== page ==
Your leader in the clubhouse, Rory McIlroy, has become the refrain of summer.
McIlory added a 67 to his opening 66 in challenging conditions to set the pace at the PGA Championship.
The overnight leaders, including Lee Westwood, were just making their way when McIlory entered the scorer’s hut with a two-shot lead on nine under par. The early starters had the worst of it, heavy rain forcing an early suspension and making much of the morning a trial, yet McIlory coped like the champion he is.
An eagle at 18, his ninth, and a birdie at the last were the highlights of a grinding rather than mercurial round. “It wasn’t quite as pretty as it was yesterday at times, but neither was the weather,” he said.
“My patience was tested because I didn’t play quite as well. I had to get up and down quite a few times, missed a few greens. It wasn’t as stress-free as Thursday, but the conditions you can’t do anything about. I took advantage of some holes whenever we got a break in the weather to keep the momentum going, so really happy with that.”
McIlory is a staggering 41 under par for his last ten rounds, form that has proved irresistible in all conditions. Ryan Palmer was in the clubhouse on seven under and a cluster of players had a drying afternoon to have a run at his score, but they will have to keep that going over four days to compete.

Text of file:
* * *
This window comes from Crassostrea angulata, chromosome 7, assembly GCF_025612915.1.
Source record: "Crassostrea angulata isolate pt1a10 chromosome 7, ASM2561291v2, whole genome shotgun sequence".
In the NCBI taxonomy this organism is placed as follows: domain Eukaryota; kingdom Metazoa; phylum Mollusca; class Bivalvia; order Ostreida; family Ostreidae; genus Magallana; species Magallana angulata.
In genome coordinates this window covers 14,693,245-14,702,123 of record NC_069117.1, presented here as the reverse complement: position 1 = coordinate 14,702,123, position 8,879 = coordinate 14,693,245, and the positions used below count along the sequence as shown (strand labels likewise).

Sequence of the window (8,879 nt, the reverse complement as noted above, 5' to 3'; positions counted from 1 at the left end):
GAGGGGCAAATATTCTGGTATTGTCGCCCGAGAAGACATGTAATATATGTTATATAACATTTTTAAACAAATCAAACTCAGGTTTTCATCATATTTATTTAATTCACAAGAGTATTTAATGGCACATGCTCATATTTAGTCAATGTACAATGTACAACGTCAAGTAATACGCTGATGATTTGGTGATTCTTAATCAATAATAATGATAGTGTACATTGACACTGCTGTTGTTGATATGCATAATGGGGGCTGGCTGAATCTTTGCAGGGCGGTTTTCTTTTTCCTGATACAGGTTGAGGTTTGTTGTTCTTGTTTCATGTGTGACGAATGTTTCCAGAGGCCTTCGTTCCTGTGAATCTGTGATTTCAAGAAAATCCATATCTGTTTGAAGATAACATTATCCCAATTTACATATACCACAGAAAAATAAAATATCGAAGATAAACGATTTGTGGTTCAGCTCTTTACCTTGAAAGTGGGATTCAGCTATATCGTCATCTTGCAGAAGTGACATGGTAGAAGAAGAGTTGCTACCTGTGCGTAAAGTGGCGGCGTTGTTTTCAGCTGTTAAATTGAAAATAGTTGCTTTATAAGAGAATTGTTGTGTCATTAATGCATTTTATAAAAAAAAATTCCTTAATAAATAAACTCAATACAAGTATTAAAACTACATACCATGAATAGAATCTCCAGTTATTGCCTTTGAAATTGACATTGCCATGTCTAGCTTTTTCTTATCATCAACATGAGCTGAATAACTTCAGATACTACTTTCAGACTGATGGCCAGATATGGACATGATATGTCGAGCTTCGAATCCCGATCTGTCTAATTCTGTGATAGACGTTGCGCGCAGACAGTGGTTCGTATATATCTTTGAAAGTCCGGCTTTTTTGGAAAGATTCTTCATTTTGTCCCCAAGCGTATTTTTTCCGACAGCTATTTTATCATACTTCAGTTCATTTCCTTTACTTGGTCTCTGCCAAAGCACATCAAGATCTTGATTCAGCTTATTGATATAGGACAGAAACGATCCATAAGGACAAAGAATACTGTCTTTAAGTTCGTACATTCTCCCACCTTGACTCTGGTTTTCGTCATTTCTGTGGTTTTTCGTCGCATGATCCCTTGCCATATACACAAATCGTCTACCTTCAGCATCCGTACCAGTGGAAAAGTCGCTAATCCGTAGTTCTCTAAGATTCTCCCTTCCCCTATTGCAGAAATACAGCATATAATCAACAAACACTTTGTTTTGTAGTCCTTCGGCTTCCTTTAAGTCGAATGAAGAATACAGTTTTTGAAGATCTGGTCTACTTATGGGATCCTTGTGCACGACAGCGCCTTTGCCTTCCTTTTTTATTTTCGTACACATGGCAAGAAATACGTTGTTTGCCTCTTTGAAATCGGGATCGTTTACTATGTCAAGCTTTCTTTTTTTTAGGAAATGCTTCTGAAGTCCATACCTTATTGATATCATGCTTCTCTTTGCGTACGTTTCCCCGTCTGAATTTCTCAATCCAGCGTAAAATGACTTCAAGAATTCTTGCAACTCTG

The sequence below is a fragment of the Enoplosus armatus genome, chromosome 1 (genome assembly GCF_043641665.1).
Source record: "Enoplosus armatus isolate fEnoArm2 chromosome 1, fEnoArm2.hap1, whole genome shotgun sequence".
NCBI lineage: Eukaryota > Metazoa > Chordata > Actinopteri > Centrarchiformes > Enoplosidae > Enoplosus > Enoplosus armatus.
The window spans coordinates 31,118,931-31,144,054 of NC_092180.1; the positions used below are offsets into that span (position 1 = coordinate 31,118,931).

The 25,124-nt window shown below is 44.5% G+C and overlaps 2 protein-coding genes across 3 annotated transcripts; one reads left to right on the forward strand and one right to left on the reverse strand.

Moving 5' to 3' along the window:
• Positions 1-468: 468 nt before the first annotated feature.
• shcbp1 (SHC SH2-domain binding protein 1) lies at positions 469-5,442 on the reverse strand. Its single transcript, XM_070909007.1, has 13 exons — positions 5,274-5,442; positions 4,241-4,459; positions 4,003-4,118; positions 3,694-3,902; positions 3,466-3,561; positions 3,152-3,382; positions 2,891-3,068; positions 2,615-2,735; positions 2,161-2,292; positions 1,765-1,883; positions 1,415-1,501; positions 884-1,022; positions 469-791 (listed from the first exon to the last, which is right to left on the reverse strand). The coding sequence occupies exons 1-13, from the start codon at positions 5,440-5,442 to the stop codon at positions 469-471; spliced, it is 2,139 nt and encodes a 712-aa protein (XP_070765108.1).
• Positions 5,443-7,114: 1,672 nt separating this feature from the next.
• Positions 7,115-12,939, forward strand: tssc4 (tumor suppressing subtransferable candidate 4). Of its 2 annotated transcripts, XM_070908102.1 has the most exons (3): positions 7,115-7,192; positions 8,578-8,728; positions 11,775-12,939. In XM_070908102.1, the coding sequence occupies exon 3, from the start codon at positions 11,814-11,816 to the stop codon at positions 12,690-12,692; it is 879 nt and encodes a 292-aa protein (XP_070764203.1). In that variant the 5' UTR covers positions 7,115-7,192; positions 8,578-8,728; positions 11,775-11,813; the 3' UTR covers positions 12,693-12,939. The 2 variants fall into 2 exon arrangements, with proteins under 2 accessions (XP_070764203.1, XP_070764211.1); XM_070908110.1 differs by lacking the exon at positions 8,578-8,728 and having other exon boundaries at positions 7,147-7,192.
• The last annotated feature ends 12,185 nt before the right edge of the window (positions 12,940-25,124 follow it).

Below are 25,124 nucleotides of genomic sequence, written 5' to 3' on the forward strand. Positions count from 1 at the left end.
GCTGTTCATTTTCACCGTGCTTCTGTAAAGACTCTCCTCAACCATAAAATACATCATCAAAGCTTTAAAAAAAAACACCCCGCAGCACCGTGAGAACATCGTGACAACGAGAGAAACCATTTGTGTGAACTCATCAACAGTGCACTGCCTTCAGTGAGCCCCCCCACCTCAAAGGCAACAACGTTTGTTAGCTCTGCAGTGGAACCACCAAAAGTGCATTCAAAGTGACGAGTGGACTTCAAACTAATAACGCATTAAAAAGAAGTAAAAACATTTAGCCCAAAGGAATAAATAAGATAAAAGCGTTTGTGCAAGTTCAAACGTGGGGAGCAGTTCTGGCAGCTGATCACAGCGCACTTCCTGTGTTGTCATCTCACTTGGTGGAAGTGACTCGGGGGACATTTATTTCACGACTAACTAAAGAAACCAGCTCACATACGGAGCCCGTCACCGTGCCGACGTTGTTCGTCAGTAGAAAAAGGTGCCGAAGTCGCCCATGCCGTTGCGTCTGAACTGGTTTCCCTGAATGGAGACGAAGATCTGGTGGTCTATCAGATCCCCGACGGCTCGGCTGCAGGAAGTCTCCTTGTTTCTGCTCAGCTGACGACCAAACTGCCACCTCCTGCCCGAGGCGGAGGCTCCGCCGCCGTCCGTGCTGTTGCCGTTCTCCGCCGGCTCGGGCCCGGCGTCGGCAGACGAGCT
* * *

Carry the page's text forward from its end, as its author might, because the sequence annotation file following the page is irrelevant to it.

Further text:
McIlory has become adept at front running, and at managing his emotions in a fight. “Mentally I’m in a really solid place in terms of not getting ahead of myself, staying in the present. I have little trigger words that I’m still using and that seems to be getting me through.
“I’m better equipped mentally and physically to handle a stretch like this where you are in the lead at a lot of tournaments. I’m more experienced. Obviously my swing is technically in a good place at the minute. I’m confident and just on a good run.”
With the weather forecast to relent across the weekend the scene is set for a second major coronation of the year in the house of McIlory on the back of a third straight win, a staggering achievement by any measure.
Though the evidence points to that regal denouement, and the neutral demands it, McIlory is the last to embrace the idea of inevitability. “Do I expect to win? No. I expect to stick to my game plan. I expect to execute my shots. I expect to do the things I can control.
“I can’t control the outcome. I can’t control what other people do. But if I do the things well that I know I can do then there is a good chance I can win. I’m really happy with my day’s work and to go into the weekend with another great chance to win a major championship.”
Masters champion Bubba Watson, who played alongside McIlroy, endured a difficult morning and spent much of it moaning about the conditions. His three-over-par 74 took featured a raft of poor shots, many of which ended with a chorus of abuse. With the projected cut mark matching his level par total, Watson was left to negotiate a nervous few hours if he were to make the weekend.
“Everyone out here moans about something,” McIlroy said in defence of his stressed rival. “I’ve been guilty of it before and a lot of other players on tour have done the same thing. I could see how it might affect some people but it didn’t affect me, no.”Reuse content